A 22-year-old woman left with severe blisters across her face has been told it’s because she’s allergic to sunlight, Dailymail reports.
The woman identified as Jokiva Rivers started to notice blisters forming across her cheeks and necks when she was 18 – but her doctors were unsure why. When things worsened causing her to struggle to eat, drink and sleep, she consulted her doctors again who made her undergo medical tests to determine what was wrong.
She was told she was suffering from lupus – a genetic condition which can trigger rashes following exposure to the sun. It means that if she ever wants to leave the house then she must cover up or wear sun cream to prevent an outbreak.
Mrs Rivers, from New Orleans, said: ‘I was originally misdiagnosed with eczema after I started developing rashes at 18.
‘But the flare ups started to become more regular, my face was so red and covered in angry blisters that I didn’t feel confident enough to go outside.
‘A few months later I had to go to hospital due to kidney failure, then I was informed that I had lupus and things just went downhill from there.
‘I struggled to eat, drink, walk, and even sleep. My bed would be covered in sweat every morning and my skin became so red and blistered.’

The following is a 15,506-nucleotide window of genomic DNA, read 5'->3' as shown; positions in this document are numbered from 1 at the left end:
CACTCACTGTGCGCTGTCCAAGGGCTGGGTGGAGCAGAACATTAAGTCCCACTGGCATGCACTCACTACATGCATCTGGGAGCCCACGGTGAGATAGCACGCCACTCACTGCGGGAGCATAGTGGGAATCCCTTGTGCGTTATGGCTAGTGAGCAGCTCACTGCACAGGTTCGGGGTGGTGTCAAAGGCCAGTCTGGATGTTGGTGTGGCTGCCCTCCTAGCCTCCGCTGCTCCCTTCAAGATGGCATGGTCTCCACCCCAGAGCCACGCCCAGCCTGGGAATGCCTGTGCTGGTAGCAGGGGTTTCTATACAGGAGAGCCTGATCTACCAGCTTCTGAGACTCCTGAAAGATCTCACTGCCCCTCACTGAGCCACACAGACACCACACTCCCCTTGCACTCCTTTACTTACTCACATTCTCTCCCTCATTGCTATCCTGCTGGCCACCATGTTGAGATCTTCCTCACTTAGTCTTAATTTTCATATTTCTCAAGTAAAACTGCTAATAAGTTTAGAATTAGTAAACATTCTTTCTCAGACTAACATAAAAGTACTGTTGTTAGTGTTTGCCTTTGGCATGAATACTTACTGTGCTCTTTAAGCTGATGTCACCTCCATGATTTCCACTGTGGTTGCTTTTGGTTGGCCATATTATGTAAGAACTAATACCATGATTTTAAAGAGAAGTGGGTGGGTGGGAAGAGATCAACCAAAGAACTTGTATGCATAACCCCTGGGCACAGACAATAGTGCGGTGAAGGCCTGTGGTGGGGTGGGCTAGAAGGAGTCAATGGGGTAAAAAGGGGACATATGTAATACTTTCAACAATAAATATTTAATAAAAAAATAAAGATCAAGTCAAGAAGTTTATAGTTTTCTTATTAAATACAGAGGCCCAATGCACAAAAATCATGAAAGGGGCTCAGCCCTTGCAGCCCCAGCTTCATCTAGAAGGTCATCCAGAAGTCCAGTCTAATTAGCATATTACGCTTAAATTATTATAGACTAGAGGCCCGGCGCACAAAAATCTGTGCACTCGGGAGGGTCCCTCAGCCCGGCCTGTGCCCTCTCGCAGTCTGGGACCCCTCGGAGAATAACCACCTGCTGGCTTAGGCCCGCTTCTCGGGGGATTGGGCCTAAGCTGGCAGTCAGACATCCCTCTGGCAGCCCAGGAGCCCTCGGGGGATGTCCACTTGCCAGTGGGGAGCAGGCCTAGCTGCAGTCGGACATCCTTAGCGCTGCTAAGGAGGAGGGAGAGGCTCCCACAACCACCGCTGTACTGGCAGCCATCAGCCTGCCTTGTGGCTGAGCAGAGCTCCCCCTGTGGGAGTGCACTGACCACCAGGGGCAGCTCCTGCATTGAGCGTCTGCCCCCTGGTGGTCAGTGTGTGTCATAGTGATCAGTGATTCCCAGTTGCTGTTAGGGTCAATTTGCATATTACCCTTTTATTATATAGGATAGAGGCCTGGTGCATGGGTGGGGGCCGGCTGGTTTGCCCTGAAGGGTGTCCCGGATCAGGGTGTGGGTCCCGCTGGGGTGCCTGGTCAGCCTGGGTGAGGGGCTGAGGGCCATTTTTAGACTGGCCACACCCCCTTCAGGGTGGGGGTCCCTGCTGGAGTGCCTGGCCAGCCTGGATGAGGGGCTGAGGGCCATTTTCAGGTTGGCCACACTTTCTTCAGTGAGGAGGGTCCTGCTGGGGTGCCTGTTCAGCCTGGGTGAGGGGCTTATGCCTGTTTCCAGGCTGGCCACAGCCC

It has not been an easy experience for her. She now takes 21 pills each day to prevent an outbreak and her husband, Howard, 23, has taken on the role of her carer.
Mrs Rivers added: ‘I have been resting and looking after myself loads in the past year as I’m desperate to have a baby with my husband.
‘He’s been so good to me and there hasn’t been any strain on our relationship at all.
‘Even though due to my illness I’ve been unable to be affectionate, he has still stuck by me and supported me all the way through.
‘I’ve lost three stone in the past year and my skin now looks so much better, every day is still a constant struggle but if it wasn’t for Howard I could not have got through it.
‘I’m desperate to recover enough so that I can work, it’s my dream to be a nurse practitioner and that’s what I wanted to be at school.’
The condition has even caused her social life to be affected, often preventing her from going out with friends.